The Japanese system had always had its critics, of course; in their 2000 book Can Japan Compete?, Michael E. Porter, Hirotaka Takeuchi, and Mariko Sakakibara argued that the Japanese economy is made up of two distinct parts, highly productive export industries and an uncompetitive domestic sector. Yet, with performance slipping even in the robust areas during the last decade, many executives, economists, and strategists began to believe that the Japanese were no longer a threat in the global marketplace. The IMD World Competitiveness Yearbook 2003 even ranked Japan 11th in competitiveness, a remarkable decline from its top ranking a decade earlier, and below all other large industrialized economies, including the United States, Canada, and the United Kingdom.
Has Japan really lost its competitive edge?
No. The Japanese have long shown an innate ability to reinvent themselves, in ways that often embrace painful changes. We believe there is compelling evidence that they are in the process of doing that now, leveraging many of the nation’s existing skills and advantages to enable their companies to take on leading roles in the New Economy emerging from the tangle of postindustrialization. While investors and competitors remain riveted by the ongoing travails of such internationally recognized corporate brands as Sony and Daiwa, other large Japanese companies have managed to keep or regain their global stature. Japan is also witnessing the rise of a breed of newer innovators, companies that have bucked the downturn to establish leading positions in their industries. With healthy balance sheets, focused strategies, creativity, speed, and flexibility on their side, these companies — they include the Kao Corporation, Nidec, Hoya, Bandai, and NTT DoCoMo — are spearheading Japan’s new growth and global outreach.
Contrary to the argument that the Japanese have been left far behind in the Internet revolution, these innovative companies are, to a great extent, making use of rapid advances in network, digital, and information technologies. They are building new business models and organizational forms for the 21st century, laying a competitive foundation for the Japanese economy to reassert its former dominance.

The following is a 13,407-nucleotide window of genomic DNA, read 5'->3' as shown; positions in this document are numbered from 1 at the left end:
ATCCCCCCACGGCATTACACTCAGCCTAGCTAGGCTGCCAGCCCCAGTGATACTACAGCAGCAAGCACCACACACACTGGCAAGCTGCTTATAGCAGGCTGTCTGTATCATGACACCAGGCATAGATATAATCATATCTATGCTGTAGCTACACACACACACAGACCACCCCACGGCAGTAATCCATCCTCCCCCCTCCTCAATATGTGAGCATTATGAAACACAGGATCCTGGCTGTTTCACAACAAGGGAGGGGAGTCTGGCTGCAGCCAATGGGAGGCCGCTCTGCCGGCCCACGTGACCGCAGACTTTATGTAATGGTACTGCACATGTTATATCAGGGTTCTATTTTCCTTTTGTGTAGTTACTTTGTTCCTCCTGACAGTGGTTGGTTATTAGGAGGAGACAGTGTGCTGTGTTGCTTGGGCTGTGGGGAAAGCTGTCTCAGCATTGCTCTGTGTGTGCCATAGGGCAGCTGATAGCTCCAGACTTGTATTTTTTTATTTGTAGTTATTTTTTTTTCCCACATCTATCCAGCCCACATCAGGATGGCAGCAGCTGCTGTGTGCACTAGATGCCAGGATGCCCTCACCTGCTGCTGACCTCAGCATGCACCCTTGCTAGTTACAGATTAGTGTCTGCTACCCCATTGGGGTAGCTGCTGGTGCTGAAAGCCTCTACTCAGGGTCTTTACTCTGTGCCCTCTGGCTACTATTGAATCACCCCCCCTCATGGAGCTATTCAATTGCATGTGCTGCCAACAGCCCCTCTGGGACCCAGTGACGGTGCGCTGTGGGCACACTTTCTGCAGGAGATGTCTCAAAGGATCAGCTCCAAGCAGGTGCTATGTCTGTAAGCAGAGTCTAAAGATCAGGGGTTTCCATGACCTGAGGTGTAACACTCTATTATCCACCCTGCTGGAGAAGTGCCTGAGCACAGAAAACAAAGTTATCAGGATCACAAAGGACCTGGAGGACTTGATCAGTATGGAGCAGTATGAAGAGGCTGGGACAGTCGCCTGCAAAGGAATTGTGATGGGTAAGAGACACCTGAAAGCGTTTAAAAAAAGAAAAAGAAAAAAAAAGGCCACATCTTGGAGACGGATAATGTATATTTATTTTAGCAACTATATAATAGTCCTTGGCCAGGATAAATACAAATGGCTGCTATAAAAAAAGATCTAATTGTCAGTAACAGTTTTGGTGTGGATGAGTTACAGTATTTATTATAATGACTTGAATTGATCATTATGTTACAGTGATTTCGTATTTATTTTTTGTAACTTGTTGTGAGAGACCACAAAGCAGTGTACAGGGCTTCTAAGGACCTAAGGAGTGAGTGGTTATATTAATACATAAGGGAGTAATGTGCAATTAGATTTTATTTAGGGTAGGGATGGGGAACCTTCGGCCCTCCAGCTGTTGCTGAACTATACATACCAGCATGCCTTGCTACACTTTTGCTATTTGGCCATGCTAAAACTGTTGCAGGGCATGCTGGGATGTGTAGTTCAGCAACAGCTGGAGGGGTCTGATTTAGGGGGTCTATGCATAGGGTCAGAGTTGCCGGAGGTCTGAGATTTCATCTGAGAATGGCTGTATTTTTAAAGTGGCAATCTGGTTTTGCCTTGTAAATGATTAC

In particular, three clusters of Japanese companies — the large multinational kaisha, the keiretsu alliances, and the newer net-batsu — are starting to leverage their strengths and core capabilities to outmaneuver Western competitors and show how certain age-old Japanese practices are readily adaptable to the New Economy and still very relevant to business. (See “Three Clusters for the New Economy," at the end of this article.)
Beneath the Bubble
History readily proves the resilience of the Japanese people. Occupied by the United States from 1945 to 1952, Japan emerged from the devastation of World War II to grow its economy eight times in real terms over the next 18 years. By the end of the 1960s, Japan’s gross national product was the second largest among industrial nations in the free world, after that of the United States. After a brief stall during the energy crises of the early 1970s, Japan spent a decade leading the world in competitiveness, exceeding by far the U.S. and Europe.
By the mid-1980s, however, the export-led Japanese economic juggernaut collided with a U.S. economy overwhelmed by stagnant growth, inflationary pressures, and high interest rates. With protectionist pressure mounting, the Reagan administration engineered an accord among the United States, the United Kingdom, France, West Germany, and Japan to devalue the dollar. To cushion its own economy from the rising yen, the Japanese government adopted an “easy” monetary policy to help companies continue to export. Prices of goods, services, stocks, and property shot up. Japanese speculation was rife, further driving up the value of stocks and property. The Japanese then went on a spending spree in the United States, Western Europe, and Asia, investing in real estate and businesses.